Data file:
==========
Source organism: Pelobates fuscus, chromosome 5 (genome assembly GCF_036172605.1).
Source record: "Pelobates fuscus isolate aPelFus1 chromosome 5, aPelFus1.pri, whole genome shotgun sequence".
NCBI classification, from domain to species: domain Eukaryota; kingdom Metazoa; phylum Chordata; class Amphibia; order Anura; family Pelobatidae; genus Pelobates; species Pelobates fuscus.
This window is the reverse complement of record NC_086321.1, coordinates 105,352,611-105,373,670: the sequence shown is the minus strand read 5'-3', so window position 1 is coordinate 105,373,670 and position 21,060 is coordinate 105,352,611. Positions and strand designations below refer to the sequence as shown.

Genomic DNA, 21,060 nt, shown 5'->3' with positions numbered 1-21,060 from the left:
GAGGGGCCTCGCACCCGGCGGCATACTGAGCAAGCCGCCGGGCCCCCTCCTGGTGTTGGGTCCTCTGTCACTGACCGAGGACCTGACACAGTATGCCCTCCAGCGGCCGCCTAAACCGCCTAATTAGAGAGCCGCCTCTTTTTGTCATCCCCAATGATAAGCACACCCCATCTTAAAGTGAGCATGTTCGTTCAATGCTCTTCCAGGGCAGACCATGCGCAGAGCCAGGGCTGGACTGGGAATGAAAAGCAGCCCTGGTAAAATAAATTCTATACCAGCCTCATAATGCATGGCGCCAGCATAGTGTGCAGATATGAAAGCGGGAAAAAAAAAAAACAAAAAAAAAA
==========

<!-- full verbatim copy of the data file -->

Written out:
Source organism: Pelobates fuscus, chromosome 5 (genome assembly GCF_036172605.1).
Source record: "Pelobates fuscus isolate aPelFus1 chromosome 5, aPelFus1.pri, whole genome shotgun sequence".
NCBI classification, from domain to species: domain Eukaryota; kingdom Metazoa; phylum Chordata; class Amphibia; order Anura; family Pelobatidae; genus Pelobates; species Pelobates fuscus.
This window is the reverse complement of record NC_086321.1, coordinates 105,352,611-105,373,670: the sequence shown is the minus strand read 5'-3', so window position 1 is coordinate 105,373,670 and position 21,060 is coordinate 105,352,611. Positions and strand designations below refer to the sequence as shown.

Genomic DNA, 21,060 nt, shown 5'->3' with positions numbered 1-21,060 from the left:
GAGGGGCCTCGCACCCGGCGGCATACTGAGCAAGCCGCCGGGCCCCCTCCTGGTGTTGGGTCCTCTGTCACTGACCGAGGACCTGACACAGTATGCCCTCCAGCGGCCGCCTAAACCGCCTAATTAGAGAGCCGCCTCTTTTTGTCATCCCCAATGATAAGCACACCCCATCTTAAAGTGAGCATGTTCGTTCAATGCTCTTCCAGGGCAGACCATGCGCAGAGCCAGGGCTGGACTGGGAATGAAAAGCAGCCCTGGTAAAATAAATTCTATACCAGCCTCATAATGCATGGCGCCAGCATAGTGTGCAGATATGAAAGCGGGAAAAAAAAAAAACAAAAAAAAAA